Political Science departmental doctoral seminar - Why was there Civil War in Spain: A comparative perspective

Departmental Seminar
Open to the Public
Nador u. 9, Faculty Tower
Thursday, October 20, 2011 - 1:30pm
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Thursday, October 20, 2011 - 1:30pm to 3:10pm

The Political Science and History Department

cordially invite you to the doctoral seminar 



Why was there Civil War in Spain: A comparative perspective

Thursday, October 20, 2011 at 13.30, room FT 809

 Julián Casanova

University of Zaragoza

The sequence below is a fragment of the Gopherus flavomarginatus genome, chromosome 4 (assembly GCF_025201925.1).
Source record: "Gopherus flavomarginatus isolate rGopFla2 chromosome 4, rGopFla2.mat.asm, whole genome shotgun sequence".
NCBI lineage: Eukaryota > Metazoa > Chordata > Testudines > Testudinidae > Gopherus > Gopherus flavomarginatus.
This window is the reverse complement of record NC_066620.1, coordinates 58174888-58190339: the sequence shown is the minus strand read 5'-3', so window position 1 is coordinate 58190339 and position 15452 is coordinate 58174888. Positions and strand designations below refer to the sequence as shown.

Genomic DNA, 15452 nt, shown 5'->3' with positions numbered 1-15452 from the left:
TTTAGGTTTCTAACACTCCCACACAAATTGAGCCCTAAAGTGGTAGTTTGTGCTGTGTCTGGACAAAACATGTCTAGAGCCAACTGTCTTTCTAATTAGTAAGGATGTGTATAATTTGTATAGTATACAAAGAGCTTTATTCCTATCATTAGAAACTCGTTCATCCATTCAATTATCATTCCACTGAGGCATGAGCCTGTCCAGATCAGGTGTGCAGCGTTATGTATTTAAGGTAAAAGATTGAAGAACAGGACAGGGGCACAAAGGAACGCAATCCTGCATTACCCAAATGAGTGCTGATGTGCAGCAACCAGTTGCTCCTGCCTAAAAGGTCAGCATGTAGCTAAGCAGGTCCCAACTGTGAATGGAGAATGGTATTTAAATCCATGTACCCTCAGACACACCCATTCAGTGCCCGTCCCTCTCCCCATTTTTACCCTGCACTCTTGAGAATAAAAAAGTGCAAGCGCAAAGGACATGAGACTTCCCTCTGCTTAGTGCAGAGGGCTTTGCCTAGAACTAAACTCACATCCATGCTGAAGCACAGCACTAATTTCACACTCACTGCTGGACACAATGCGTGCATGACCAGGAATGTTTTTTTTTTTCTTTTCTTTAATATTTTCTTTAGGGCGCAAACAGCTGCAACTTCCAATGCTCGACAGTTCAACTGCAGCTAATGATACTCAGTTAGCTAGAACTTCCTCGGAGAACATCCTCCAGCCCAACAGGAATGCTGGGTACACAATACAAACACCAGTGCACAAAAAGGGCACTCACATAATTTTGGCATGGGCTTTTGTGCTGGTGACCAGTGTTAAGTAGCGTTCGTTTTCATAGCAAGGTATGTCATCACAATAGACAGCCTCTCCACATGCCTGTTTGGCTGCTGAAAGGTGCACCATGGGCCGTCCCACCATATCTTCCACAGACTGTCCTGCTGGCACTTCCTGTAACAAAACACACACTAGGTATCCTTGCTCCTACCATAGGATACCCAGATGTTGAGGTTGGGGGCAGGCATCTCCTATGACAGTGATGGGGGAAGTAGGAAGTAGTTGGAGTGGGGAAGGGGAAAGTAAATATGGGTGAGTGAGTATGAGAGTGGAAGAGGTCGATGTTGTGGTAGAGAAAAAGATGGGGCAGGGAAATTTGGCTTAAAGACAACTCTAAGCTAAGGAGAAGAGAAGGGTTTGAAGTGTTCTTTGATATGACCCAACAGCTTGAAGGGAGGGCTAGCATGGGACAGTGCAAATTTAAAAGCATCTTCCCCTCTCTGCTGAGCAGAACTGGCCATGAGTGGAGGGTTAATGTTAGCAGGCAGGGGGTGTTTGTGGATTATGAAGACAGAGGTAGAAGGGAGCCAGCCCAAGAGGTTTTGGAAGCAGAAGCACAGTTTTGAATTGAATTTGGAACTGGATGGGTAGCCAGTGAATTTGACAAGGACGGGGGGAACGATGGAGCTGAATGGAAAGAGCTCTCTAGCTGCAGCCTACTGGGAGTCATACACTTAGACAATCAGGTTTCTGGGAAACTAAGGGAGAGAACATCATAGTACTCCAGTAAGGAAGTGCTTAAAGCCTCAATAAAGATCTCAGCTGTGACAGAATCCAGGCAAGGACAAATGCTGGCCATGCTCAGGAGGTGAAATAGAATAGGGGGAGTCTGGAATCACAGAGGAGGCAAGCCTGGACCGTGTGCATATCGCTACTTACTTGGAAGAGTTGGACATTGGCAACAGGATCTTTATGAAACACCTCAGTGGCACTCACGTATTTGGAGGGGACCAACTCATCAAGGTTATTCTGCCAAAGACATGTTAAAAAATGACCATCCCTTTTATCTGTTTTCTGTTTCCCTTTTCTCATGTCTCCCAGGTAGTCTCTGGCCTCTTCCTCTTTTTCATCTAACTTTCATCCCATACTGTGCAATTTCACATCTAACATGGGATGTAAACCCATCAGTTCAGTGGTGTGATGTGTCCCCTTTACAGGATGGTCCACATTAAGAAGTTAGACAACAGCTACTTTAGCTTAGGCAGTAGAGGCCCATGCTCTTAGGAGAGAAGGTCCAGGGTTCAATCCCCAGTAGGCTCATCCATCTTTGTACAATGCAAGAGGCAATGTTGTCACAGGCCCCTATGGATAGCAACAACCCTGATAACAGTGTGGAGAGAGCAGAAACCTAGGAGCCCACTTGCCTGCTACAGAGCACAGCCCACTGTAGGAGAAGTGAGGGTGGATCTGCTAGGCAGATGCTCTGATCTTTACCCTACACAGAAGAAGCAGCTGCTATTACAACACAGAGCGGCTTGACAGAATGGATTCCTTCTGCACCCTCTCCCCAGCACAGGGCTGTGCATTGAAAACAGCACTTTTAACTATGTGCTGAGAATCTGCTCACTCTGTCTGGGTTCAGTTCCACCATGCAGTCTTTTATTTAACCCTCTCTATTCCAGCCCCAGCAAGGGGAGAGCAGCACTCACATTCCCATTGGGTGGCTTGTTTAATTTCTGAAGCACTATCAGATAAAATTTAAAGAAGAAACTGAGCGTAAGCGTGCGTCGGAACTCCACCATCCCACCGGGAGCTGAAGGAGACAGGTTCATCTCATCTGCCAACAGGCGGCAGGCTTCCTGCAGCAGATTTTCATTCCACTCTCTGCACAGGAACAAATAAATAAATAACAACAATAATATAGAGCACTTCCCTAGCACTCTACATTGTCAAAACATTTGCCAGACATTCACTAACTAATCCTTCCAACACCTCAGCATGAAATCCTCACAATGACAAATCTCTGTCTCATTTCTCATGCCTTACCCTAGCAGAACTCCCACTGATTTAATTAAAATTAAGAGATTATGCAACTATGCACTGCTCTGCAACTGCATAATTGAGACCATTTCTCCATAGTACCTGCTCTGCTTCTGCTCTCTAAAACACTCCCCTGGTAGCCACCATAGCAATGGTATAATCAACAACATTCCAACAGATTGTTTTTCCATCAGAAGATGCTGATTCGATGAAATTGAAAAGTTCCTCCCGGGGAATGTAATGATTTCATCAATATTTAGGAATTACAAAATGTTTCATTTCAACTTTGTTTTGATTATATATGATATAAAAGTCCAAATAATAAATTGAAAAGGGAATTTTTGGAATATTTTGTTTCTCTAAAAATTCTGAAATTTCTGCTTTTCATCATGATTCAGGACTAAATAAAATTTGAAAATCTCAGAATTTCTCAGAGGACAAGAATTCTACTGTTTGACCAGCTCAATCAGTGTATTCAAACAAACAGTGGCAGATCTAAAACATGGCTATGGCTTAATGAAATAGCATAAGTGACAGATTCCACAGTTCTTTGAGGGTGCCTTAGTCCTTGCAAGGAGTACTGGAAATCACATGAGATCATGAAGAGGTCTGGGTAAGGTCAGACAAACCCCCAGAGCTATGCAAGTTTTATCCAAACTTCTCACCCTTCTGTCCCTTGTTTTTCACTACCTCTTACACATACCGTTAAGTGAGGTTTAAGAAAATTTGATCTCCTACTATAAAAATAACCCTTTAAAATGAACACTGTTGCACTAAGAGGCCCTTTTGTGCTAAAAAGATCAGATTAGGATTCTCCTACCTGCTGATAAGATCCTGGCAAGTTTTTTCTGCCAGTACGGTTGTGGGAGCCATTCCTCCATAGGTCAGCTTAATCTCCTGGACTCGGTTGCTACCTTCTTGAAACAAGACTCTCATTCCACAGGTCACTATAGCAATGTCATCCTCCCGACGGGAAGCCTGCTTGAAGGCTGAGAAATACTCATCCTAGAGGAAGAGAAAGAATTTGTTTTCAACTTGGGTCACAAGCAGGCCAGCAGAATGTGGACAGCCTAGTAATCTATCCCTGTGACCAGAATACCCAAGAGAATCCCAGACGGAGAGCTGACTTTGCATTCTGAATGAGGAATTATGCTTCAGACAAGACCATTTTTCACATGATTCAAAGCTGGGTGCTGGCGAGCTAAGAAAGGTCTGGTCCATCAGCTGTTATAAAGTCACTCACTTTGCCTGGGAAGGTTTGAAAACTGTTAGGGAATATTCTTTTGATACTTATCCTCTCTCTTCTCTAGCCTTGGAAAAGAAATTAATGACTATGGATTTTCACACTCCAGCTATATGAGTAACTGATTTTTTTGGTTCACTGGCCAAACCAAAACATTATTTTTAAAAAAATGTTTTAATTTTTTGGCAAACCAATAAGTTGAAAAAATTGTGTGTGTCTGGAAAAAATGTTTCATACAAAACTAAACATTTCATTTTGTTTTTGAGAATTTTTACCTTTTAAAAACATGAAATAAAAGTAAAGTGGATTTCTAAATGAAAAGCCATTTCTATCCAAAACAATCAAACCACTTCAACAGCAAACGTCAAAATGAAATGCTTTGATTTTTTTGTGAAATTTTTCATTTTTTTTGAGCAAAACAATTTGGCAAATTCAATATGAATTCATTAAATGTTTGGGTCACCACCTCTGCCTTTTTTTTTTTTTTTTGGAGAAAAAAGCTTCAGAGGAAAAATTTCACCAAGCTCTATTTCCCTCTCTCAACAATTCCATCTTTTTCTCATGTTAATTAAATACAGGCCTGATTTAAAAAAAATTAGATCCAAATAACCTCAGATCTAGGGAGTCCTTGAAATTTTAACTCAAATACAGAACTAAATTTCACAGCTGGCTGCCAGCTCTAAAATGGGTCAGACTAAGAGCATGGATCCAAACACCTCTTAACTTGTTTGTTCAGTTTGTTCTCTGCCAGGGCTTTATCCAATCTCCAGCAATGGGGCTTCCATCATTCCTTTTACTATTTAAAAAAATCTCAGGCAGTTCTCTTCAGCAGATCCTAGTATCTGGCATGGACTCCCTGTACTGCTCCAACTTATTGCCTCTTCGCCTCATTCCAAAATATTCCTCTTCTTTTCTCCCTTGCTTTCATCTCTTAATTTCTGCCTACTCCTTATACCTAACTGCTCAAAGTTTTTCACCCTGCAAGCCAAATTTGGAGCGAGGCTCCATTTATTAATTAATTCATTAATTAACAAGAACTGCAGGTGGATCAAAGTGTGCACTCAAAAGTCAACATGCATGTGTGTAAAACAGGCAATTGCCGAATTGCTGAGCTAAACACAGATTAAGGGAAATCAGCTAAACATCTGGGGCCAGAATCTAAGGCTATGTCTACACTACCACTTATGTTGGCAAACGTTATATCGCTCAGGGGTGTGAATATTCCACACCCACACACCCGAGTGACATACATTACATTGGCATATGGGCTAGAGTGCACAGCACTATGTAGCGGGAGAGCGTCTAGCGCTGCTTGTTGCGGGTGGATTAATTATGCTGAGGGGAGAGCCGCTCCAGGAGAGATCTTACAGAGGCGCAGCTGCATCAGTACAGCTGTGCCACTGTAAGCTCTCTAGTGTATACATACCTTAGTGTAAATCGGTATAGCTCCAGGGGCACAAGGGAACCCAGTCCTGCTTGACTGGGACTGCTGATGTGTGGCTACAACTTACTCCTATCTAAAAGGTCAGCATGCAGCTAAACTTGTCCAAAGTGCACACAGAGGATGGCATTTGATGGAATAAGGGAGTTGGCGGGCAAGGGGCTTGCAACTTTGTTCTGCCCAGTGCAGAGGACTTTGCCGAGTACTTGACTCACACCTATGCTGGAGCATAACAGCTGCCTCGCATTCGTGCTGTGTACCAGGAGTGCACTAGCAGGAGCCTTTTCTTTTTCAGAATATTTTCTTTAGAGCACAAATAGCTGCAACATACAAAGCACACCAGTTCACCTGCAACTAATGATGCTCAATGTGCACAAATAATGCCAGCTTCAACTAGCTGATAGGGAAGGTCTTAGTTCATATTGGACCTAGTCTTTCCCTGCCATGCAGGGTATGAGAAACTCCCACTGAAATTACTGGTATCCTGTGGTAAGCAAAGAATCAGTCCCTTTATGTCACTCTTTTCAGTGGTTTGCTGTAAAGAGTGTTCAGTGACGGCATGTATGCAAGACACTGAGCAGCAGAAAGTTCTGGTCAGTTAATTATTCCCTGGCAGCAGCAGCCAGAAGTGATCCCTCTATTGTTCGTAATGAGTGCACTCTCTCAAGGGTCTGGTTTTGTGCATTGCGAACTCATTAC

Between 1910 and 1931 various Republics emerged in Europe, democratic regimes, or with democratic aspirations, that replaced hereditary monarchies that had been established for centuries there. Most of them, significantly those such as the German, Austrian and Czech republics, had been established as a result of their defeat in the First World War. The sequence had begun in Portugal, with the overthrow of the monarchy in 1910, and the Spanish Republic was the last to be proclaimed. The only example that survived as a democracy during those years until the outbreak of the Second World War was the Irish Republic, created in 1922. All the others were overthrown by counter-revolutionary military uprisings, authoritarian movements or Fascists. But the coup d’état of July 1936 was the only one that led to a civil war. And this difference needs to be explained.